Spirited Scotland

By: | Published: August 2, 2015 12:05 AM

The country’s Scotch whisky remains one of the finest expressions as far as the dark spirits category goes

SCOTLAND HAS always managed to be in the news. First, it was because of the referendum voting and the second time—a not-so-pleasant instance—was when a Japanese single malt was adjudged the best in the world, with Scottish ones barely making their presence felt in the top 10.

As is wont with such declarations, the world’s affections for whisky shifted a good many latitudes to the east and everyone started stocking up on Japanese single malts like it was some life-endowing elixir on extremely short supply.

Well, Japanese whisky isn’t bad at all, but one award does not a trophy case make. Scotland, the land that gave birth to this marvellous beverage, will remain the epicentre of most malt activity in the world. And their whiskies, even though some people may have felt differently, remain one of the finest expressions as far as the dark spirits category goes.

So all the award has done for now is that it has managed to draw an inexorably large amount of attention to Japanese malts. Some other countries, too, are enjoying the ripple effects: Taiwan comes racing to mind. India, too, has had its brush with glory via single malts. Oh, and it has made Japanese whisky even dearer, as if we weren’t already paying a fortune for fairly average stuff that comes in bottles reminiscent of laboratory tincture vials from a failed 1970s experiment.

But back to Scotch, which remains stable as ever. In fact, recently, four new ones have been spotted on shelves around India and may soon be found at a bar near you. As a principle, I don’t do reviews, but am happy to share what I like about each of them. Here are then Scotland’s latest envoys to India:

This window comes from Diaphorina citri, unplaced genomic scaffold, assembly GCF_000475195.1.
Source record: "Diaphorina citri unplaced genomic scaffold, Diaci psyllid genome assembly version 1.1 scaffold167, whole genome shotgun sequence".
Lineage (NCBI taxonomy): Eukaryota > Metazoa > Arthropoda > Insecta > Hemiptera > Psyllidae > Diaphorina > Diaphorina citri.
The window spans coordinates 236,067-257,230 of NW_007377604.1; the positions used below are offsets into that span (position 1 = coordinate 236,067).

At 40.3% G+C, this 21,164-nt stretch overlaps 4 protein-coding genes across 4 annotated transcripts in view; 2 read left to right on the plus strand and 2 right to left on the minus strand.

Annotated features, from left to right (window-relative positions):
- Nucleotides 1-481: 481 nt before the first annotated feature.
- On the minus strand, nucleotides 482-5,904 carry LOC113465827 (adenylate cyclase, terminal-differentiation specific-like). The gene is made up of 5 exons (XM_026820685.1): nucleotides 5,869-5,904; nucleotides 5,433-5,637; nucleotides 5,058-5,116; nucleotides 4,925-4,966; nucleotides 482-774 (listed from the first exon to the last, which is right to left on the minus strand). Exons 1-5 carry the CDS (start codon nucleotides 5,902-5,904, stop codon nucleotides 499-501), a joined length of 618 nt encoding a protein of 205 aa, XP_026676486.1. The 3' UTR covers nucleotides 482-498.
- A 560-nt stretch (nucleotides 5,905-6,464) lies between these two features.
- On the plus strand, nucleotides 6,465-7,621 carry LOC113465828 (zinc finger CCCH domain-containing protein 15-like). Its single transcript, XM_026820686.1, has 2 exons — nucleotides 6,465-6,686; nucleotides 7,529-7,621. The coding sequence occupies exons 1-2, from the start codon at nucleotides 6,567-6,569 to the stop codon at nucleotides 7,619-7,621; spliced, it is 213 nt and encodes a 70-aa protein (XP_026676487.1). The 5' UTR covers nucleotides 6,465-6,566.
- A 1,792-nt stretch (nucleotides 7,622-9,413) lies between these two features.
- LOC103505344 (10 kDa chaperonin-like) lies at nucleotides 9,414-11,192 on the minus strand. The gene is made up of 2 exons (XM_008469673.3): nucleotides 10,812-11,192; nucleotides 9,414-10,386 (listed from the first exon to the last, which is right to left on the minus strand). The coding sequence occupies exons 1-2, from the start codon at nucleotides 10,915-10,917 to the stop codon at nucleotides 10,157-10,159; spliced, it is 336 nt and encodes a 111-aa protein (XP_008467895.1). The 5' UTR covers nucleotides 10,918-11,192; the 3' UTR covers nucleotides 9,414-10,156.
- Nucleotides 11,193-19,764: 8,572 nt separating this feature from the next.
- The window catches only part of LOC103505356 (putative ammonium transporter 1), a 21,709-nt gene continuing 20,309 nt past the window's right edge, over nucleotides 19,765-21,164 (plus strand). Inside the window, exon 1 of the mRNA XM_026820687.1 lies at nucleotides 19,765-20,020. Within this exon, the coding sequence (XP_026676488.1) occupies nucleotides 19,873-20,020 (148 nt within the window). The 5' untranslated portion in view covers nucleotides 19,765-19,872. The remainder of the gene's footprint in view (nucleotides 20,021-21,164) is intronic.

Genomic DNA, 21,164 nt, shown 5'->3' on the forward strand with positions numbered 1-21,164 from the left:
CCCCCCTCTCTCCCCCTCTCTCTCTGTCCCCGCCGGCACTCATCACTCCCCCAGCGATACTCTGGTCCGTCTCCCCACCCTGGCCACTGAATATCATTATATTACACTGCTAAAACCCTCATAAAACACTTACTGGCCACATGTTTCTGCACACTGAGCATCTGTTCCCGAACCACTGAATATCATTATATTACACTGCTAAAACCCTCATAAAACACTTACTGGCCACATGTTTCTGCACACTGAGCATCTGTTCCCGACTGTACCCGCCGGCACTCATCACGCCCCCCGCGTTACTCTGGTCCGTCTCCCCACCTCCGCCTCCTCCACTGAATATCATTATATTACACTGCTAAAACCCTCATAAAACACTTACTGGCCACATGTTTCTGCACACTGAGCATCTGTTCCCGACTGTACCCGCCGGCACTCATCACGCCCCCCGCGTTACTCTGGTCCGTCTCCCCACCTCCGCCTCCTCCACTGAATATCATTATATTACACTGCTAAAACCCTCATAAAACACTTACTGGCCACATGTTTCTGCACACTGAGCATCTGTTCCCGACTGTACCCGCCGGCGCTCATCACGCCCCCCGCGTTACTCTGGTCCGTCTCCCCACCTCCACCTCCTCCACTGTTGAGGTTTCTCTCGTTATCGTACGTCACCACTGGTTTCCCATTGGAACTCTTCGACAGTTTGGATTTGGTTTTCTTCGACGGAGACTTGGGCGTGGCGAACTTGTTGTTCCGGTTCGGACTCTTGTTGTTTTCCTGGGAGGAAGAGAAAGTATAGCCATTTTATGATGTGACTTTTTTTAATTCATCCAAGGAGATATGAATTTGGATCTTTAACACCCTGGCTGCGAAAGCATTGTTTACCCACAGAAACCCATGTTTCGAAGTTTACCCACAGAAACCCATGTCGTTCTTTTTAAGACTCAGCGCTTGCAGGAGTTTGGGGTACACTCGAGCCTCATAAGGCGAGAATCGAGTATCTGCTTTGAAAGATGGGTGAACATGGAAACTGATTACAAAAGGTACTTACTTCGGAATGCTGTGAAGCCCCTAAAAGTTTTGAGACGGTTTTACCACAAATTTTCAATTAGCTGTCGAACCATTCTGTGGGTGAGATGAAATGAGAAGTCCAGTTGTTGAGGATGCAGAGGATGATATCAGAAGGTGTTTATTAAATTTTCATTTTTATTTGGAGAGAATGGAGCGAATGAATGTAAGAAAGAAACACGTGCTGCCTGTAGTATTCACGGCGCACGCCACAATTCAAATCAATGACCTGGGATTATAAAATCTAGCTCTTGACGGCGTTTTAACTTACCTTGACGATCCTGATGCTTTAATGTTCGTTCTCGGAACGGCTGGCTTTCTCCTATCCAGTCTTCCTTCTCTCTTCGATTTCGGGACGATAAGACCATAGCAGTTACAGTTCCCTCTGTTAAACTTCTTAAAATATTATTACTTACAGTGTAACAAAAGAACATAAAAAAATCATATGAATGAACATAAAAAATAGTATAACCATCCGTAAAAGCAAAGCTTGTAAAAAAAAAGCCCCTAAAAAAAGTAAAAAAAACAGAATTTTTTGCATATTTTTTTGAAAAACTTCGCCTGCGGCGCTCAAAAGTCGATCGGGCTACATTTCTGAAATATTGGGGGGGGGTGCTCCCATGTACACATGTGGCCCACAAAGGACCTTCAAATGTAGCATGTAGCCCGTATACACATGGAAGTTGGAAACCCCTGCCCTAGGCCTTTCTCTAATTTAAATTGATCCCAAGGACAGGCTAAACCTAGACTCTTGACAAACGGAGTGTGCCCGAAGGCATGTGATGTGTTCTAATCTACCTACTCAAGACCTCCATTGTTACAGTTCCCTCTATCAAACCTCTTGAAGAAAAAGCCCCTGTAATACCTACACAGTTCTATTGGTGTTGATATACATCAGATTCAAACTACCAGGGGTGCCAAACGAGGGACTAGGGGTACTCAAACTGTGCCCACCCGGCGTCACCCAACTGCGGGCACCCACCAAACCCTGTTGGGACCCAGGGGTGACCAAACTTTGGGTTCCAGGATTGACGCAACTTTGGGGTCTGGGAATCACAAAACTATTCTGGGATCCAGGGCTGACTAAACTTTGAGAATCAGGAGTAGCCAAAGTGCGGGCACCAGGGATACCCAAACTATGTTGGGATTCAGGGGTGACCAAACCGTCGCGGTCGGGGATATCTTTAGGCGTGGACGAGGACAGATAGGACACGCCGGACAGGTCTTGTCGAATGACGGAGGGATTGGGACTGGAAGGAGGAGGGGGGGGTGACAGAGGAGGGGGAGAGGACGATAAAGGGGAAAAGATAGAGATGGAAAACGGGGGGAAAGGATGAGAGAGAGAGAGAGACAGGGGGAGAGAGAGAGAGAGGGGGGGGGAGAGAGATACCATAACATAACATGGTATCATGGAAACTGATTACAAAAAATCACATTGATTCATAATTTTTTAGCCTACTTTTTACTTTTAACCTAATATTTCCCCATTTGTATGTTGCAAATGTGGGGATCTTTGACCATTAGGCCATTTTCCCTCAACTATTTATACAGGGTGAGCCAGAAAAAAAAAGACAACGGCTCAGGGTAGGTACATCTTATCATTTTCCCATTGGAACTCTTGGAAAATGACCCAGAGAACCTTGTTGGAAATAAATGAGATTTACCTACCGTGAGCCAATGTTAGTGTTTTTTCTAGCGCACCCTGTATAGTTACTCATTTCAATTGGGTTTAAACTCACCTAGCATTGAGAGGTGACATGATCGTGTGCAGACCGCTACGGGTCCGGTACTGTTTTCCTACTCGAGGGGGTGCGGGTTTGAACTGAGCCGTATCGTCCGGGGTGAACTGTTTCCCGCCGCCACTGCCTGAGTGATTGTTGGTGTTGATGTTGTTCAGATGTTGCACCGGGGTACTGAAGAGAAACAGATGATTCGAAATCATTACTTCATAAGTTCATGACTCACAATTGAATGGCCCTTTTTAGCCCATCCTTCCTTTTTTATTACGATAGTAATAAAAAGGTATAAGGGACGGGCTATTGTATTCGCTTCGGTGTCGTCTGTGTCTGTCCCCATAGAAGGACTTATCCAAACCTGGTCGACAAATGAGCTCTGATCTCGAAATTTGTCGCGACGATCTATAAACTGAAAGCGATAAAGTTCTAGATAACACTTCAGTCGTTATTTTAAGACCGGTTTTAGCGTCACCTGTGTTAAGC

Black Bottle
USP: A blended whisky from Islay!
The name says it all. It’s a fun, easy whisky for those times when you don’t want to break the bank for a generous pour. That said, it is a fairly complex sip and I loved how peat has been used to introduce an element of richness. All the Islay distilleries contribute to the making of this one, making it even more special.

USP: Whisky from the most photographed distillery
Yes, visuals don’t affect the taste, but be assured that it is a great daily dram to unwind with. Easy, citrusy, fresh and light, it is the kind of whisky you bring out when someone says they don’t like single malts.

Old Pulteney
USP: Northernmost distillery
OK, they only recently lost this title, but there are only a few villages down south. Being aged near the sea makes for an oddly salty (mineral) taste, which is rather distinct. The palate is definitely pronounced and this is something that seasoned malt enthusiasts will cherish.

USP: Vintage single malt
Imagine a single malt that comes from a single vintage as opposed to the usual blended stuff. Of course, it is aged adequately, but there is no fix on the age. It is released when it is ready, sometimes even twice: first in its youthful exuberance and perhaps a second time when more mature. This comes real close to the single-cask stuff that is highly coveted in the malt world.

To add to these, there is also a Scottish gin with local botanicals (heather, apples) and that will only further the appeal of, to plug in a poor pun, the spirits of Scotland and possibly even help draw attention back to the mothership of single malts. Your move, Japan.

The writer is a sommelier

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